On the verge of Ireland's west coast, stands a low, long, grey house. Over several centuries it has been built, pulled down, rebuilt, burned to ashes in the civil war and rebuilt once again.
Its often-turbulent history has mirrored the change of circumstances and troubled history of Ireland, but it has been resilient and survived. Renvyle House was once home of the Chieftain and one of the oldest and most powerful Gaelic clans in Connacht; that of Donal O’Flaherty, who had a house on the site since the 12th Century where the hotel stands today
The Blakes (one of the 14 Tribes of Galway) bought 2,000 acres of confiscated O’Flaherty land in 1689. They leased it to the senior O’Flaherty family until the Blakes took up residence in 1822. Before then the ‘Big House’ was a thatched cabin 20ft by 60ft and one storey high. Henry Blake implemented major improvements to make it more compatible to a man of his means. The timber used in the building of the house extension was said to have been from a shipwreck in the bay. The thatch was replaced with slate roof and he added another storey. In 1825 the Blake family published the ‘Letters from the Irish Highlands’ describing the life and conditions in Connemara at that time. His widow, Caroline Johanna opened it first as a hotel in 1883. ‘Through Connemara in a Governess Cart’ published in 1893, written by Edith Somerville and Violet Martin. In this beautifully illustrated book, they visit Ballynahinch Castle, Kylemore Abbey and Renvyle House.
The house was sold before the War of Independence In 1917 to surgeon, statesman and poet Oliver St.John Gogarty played host to countless distinguished friends including Augustus John, W.B. Yeats (who came on his honeymoon to Renvyle House and Yeat's first Noh play was first performed in the Long Lounge). Indeed in 1928 Gogarty had a flying visit from aviator Lady Mary Heath and her husband which was well documented. The House was burned to the ground during the Irish Civil War in 1923 by the IRA, as were many other home of government supporters; along with Gogarty’s priceless library. The house was rebuilt by Gogarty as a hotel in the late 1920’s in the Arts & Crafts design of that era.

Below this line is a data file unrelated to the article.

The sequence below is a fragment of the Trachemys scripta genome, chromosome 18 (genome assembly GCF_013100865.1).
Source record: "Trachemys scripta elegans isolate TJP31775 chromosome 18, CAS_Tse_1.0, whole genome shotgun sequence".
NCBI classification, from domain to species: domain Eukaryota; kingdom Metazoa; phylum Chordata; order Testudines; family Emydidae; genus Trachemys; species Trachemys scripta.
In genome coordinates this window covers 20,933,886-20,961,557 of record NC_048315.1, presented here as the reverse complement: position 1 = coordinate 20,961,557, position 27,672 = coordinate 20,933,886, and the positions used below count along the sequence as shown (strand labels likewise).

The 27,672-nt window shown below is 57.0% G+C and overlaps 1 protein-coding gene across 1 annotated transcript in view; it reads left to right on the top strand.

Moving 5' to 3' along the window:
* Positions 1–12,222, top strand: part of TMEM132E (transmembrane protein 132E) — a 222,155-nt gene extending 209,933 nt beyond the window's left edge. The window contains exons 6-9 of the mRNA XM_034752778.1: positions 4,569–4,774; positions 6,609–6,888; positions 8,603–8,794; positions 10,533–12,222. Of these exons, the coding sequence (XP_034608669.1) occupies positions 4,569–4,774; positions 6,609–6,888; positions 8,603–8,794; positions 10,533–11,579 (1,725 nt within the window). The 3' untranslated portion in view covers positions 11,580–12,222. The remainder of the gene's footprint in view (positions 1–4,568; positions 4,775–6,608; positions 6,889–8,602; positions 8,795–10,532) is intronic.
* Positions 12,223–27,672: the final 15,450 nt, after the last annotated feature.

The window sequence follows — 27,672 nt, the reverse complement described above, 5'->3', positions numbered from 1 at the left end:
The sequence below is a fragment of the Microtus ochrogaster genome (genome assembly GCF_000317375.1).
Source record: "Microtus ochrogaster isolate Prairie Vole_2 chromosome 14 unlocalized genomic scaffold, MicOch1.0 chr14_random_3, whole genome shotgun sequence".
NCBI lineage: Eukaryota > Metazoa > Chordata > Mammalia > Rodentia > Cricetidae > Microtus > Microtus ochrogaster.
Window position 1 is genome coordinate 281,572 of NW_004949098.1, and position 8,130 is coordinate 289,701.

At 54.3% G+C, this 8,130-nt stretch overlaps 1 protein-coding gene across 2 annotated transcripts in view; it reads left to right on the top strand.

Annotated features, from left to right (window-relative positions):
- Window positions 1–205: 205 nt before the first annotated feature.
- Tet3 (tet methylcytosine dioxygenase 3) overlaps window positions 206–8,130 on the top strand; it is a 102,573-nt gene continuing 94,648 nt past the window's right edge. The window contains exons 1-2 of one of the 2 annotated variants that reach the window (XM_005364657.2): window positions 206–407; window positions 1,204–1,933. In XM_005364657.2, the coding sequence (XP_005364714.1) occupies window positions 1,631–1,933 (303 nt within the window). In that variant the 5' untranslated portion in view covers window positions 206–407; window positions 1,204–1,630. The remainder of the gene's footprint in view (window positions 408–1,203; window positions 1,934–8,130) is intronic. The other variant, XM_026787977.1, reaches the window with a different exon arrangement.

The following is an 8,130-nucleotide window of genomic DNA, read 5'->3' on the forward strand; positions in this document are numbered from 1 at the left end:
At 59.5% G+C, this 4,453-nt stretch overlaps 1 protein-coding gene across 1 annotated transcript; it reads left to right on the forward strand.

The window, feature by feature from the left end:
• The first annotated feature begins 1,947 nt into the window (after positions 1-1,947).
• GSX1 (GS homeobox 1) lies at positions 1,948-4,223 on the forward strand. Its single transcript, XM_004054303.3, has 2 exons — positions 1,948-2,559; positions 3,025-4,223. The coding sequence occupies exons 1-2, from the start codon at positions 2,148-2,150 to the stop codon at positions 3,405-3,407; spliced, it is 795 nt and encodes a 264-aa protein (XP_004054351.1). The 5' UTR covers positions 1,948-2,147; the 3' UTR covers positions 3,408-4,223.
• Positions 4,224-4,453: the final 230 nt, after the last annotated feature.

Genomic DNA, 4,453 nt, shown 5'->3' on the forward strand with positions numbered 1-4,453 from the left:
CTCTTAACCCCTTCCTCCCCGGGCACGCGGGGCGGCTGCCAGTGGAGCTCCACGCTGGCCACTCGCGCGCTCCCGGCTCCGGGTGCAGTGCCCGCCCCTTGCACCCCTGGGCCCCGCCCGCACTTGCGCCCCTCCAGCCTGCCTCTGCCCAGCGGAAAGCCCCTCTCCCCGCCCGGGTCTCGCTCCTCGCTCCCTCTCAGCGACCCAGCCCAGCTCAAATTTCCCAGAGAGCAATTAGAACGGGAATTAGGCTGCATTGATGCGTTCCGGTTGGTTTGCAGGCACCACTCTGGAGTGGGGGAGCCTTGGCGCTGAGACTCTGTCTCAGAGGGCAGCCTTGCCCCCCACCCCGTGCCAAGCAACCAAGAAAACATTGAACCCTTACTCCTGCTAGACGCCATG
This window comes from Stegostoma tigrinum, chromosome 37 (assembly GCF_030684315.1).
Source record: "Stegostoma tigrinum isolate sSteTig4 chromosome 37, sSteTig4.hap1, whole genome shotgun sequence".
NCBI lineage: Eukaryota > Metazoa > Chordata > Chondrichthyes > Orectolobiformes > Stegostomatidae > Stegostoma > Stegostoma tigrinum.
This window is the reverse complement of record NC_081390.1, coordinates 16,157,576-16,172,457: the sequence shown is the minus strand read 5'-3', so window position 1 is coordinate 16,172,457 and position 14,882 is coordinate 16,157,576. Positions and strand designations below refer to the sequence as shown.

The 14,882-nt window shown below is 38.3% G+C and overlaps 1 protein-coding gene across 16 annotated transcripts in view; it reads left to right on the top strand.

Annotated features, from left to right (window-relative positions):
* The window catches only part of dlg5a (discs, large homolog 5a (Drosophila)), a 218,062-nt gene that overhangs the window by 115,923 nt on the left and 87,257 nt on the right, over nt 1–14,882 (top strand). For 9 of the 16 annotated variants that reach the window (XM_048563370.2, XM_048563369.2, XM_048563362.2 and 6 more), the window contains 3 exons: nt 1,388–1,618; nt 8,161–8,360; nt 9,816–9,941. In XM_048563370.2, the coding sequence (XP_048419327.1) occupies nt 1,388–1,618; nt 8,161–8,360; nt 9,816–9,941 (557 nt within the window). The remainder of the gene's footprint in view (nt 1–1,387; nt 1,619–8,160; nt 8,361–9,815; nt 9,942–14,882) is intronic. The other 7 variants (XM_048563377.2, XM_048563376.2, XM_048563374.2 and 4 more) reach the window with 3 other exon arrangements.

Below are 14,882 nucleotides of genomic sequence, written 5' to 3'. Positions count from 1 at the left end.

“My house..stands on a lake, but it stands also on the sea – waterlilies meet the golden seaweed...at this, the world’s end” Oliver St. John Gogarty
The war years were difficult times although the hotel stayed open all year round. Dr. Donny Coyle visited Renvyle house in July 1944 with friends and as fate would have it, he bought it with friends Mr. John Allen and Mr. Michael O’Malley in 1952 from the Gogarty estate and they reopened it on the 4th July that year.
The 1958 brochure announced new facilities in the hotel bedrooms. “Shoe cleaning. Shoe polishing and shining materials are in each room, just lift the lid of the wooden shoe rest.” Guests were also informed that dinner was served from 7.30pm to 9pm, and that they were not to go hungry through politeness. “Don’t be shy, if you’d like a little more, please ask.” - and that ethos of hospitality remains to this day.
It remains in the Coyle family to this day, owned by Donny’s son John Coyle and his wife Sally. Their eldest daughter Zoë Fitzgerald is also involved with the hotel, is the Marketing Director and Chairman of the Board.
1900’s Cyclists & Tourist Map
View 1920’s Brochure
View 1930’s Brochure